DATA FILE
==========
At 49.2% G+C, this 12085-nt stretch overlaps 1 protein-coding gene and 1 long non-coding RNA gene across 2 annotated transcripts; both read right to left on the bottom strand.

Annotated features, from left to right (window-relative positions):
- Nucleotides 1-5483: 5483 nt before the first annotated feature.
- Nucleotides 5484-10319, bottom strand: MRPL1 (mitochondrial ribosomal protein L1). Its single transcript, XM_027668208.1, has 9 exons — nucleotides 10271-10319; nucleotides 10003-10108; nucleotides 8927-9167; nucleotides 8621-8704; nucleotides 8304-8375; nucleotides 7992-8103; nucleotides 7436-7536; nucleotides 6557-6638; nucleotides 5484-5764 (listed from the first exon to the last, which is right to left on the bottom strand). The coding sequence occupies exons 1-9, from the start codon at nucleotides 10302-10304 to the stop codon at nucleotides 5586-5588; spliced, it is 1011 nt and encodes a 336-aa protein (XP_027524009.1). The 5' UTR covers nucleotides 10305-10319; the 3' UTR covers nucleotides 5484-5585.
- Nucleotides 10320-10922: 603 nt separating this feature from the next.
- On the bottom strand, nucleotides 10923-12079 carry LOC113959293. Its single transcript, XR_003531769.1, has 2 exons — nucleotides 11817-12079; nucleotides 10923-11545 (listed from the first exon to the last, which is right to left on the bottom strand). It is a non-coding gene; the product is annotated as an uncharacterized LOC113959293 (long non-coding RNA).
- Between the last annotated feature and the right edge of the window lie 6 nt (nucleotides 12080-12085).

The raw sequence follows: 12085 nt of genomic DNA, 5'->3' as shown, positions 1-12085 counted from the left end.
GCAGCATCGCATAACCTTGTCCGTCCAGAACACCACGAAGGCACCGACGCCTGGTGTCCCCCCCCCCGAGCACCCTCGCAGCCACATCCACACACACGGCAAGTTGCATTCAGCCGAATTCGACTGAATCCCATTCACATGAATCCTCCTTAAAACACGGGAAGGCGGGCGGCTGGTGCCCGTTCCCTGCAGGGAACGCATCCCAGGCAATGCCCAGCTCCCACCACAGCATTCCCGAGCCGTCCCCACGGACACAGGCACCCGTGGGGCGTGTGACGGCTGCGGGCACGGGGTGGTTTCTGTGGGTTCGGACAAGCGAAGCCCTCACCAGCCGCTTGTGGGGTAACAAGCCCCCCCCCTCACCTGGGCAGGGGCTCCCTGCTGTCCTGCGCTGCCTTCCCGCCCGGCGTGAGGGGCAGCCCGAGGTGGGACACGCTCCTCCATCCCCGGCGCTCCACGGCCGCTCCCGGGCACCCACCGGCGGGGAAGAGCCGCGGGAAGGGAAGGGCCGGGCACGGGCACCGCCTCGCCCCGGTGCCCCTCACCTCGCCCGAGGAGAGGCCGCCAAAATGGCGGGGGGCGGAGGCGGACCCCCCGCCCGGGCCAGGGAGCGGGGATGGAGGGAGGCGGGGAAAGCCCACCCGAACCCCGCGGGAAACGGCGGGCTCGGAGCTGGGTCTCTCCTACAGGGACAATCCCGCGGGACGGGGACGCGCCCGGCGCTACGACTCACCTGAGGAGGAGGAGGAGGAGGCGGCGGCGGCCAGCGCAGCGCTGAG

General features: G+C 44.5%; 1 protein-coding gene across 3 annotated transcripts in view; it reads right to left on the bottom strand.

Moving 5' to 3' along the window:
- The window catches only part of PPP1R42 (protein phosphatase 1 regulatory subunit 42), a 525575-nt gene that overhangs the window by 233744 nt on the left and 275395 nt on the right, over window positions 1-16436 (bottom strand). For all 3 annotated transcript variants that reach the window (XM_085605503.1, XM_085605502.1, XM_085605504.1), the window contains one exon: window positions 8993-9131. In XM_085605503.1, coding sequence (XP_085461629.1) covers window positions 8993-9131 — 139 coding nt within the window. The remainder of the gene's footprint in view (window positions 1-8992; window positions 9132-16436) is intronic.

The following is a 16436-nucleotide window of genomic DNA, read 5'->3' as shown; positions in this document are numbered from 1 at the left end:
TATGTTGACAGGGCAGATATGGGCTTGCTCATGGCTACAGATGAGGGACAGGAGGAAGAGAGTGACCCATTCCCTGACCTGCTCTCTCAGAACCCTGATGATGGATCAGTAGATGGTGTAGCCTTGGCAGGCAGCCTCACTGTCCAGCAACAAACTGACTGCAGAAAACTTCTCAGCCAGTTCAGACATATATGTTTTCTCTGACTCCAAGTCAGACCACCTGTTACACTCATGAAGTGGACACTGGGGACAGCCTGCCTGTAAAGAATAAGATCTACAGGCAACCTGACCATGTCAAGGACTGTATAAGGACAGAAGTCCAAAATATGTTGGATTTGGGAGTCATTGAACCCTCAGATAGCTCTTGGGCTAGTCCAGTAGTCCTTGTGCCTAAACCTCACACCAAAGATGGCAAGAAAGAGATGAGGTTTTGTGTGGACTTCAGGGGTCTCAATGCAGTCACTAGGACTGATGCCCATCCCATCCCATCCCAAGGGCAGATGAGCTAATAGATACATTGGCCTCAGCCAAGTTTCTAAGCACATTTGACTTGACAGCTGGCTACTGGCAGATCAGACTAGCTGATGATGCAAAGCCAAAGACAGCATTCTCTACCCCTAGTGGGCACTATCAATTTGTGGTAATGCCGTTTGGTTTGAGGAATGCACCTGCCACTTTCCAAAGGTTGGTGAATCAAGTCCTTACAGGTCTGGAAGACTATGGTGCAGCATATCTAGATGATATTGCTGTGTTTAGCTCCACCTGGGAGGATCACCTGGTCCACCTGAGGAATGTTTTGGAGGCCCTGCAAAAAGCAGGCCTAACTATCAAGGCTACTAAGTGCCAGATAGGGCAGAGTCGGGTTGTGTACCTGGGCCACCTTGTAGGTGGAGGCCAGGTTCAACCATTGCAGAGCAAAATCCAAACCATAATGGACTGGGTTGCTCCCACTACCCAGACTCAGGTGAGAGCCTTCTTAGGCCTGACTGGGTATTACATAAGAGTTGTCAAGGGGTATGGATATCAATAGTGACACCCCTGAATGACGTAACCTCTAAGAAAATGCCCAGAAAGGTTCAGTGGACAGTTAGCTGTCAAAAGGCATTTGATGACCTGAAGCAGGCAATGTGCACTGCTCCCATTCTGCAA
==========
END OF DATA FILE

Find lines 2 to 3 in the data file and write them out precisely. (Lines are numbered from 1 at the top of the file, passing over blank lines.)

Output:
Annotated features, from left to right (window-relative positions):
- Nucleotides 1-5483: 5483 nt before the first annotated feature.